Exploring the interplay of ecological and social factors in human-induced disturbance of the African Oystercatcher (Haematopus moquini): insights and management recommendations for conservation

Thesis / Dissertation


Permanent link to this Item
Journal Title
Link to Journal
Journal ISSN
Volume Title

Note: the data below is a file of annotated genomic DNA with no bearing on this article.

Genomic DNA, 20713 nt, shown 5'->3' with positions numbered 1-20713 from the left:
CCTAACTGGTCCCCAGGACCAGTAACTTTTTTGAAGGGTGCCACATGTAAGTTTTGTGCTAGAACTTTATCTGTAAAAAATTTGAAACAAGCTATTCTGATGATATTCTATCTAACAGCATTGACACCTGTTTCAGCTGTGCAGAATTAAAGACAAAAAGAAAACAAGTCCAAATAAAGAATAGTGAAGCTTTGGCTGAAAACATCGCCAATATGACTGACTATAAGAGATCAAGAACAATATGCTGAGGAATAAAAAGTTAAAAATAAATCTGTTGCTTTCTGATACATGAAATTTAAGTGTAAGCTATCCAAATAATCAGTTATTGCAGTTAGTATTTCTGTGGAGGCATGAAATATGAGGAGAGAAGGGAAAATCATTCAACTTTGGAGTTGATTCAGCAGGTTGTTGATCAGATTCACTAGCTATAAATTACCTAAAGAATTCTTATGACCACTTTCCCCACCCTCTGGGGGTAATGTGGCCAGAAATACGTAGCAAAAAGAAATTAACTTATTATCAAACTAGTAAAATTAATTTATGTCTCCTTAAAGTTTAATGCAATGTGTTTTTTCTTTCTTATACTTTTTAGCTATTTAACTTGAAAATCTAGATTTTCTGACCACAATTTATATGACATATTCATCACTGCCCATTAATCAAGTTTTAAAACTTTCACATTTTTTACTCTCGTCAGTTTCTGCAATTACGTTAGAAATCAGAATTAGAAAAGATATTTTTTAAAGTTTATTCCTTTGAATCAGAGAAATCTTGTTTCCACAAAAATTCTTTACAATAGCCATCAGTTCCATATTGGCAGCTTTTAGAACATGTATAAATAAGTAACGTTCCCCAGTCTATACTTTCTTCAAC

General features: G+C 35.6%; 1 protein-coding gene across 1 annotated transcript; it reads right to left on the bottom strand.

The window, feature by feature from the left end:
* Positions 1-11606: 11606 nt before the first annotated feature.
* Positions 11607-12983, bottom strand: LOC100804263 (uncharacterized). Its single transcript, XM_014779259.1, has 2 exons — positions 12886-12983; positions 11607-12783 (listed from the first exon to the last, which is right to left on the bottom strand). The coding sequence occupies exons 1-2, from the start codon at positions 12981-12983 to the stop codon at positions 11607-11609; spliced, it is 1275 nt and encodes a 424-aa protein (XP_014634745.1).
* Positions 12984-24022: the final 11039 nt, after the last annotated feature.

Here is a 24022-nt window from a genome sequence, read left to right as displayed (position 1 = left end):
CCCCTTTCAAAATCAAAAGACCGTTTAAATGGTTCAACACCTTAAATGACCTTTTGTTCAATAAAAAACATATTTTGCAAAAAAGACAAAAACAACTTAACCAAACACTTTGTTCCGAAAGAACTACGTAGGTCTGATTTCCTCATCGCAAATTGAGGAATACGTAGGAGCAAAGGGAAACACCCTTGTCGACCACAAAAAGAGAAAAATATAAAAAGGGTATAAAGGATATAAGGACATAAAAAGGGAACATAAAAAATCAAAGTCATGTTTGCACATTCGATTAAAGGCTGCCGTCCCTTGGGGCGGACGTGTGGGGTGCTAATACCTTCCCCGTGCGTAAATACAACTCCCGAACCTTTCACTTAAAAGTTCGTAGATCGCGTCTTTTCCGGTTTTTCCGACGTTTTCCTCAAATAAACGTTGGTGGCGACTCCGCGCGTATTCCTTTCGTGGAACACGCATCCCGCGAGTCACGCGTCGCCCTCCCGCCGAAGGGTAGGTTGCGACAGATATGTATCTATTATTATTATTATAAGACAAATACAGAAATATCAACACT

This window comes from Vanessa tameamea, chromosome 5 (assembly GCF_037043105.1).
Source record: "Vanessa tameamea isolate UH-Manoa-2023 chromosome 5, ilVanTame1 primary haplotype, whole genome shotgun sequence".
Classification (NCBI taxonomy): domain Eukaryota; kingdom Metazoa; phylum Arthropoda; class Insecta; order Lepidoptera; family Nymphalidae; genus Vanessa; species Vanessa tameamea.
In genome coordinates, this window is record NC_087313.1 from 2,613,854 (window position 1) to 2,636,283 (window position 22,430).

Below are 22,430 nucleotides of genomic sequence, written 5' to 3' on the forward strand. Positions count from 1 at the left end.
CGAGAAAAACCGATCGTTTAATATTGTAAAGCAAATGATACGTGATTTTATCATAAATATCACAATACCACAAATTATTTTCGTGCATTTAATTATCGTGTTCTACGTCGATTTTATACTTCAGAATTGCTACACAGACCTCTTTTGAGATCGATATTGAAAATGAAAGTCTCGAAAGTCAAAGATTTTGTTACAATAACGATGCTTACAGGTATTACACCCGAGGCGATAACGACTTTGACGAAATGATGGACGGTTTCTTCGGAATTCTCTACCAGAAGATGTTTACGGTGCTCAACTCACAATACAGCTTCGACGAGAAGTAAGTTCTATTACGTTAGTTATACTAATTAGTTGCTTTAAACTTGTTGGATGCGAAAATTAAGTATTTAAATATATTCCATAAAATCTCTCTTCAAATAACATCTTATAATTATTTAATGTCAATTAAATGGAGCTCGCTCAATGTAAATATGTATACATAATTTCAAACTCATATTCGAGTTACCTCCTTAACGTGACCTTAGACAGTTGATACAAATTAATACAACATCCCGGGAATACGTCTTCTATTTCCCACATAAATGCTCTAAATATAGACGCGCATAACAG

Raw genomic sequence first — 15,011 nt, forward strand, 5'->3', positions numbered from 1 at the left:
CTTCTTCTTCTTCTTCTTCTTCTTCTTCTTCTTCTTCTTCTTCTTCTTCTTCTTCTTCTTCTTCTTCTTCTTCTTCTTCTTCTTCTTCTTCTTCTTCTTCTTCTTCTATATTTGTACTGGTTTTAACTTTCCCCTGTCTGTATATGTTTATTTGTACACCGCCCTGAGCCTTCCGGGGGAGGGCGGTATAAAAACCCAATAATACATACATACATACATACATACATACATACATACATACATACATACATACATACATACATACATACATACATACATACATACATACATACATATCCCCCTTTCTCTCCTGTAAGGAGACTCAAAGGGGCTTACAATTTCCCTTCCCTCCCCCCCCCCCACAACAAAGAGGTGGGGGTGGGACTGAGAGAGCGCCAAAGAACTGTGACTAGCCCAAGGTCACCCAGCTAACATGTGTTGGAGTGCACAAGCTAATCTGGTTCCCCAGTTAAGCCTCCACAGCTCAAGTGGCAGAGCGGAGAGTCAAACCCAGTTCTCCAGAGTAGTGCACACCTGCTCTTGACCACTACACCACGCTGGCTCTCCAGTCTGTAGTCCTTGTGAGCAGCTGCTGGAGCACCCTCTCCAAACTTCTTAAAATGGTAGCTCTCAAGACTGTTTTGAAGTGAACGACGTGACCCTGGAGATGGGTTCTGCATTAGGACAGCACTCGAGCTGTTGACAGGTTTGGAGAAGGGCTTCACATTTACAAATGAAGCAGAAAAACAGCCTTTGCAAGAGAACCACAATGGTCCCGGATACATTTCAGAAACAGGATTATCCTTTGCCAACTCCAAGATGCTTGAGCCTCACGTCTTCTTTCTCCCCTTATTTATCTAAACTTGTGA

It is well-established that nature-based recreation can pose a significant threat to wildlife. However, certain activities may have greater impacts than others, such as dog walking. Estuarine and coastal ecosystems are frequented by dog walkers, and they are also home to shorebird populations that are facing mounting pressure due to human disturbance. African Oystercatchers (Haematopus moquini) are vulnerable to human disturbance because they are a ground-nesting species that breeds during the height of the South African holiday and tourist season (October-March). Domestic dogs (Canis familiaris) are heavily implicated in the lower breeding success rates evident in mainland African Oystercatcher populations. Therefore, this research focussed on both the ecological (flight initiation distances) and social dimensions (beach user surveys) of human disturbance of African Oystercatchers. The results of the ecological dimension showed that treatment type (dog vs. no dog treatment), location, incubation status, and the interaction between location and incubation status had a significant effect on African Oystercatcher flight initiation distances. Most importantly, African Oystercatchers had longer flight initiation distances on average in response to the dog treatment (a walker approaching with a leashed dog) compared to the no dog treatment. The results of the social dimension revealed ‘ambivalence' and ‘contradiction' themes. The ambivalence theme centred around the recreationists being uncertain about or disliking the majority of the hypothetical regulations aimed at protecting shorebirds, despite strongly agreeing that shorebird protection and regulations are important. The contradiction theme centred around two sub-themes. Firstly, the species literacy gap that emerged when the recreationists agreed that they were familiar with local shorebirds, while being unable to substantiate this belief by naming the species. Secondly, the cognitive dissonance displayed by the recreationists when they showed good awareness of the threats that human activities pose to shorebirds, while also strongly agreeing that their dogs pose no threat, and many also indicating that larger buffer zones are required to protect shorebirds from dog walkers. Three evidence-based management recommendations were provided, namely implementing buffer zones during the breeding season, tackling the poor leashing compliance rate, and installing signage to educate recreationists and persuade them to adopt pro-social behaviours.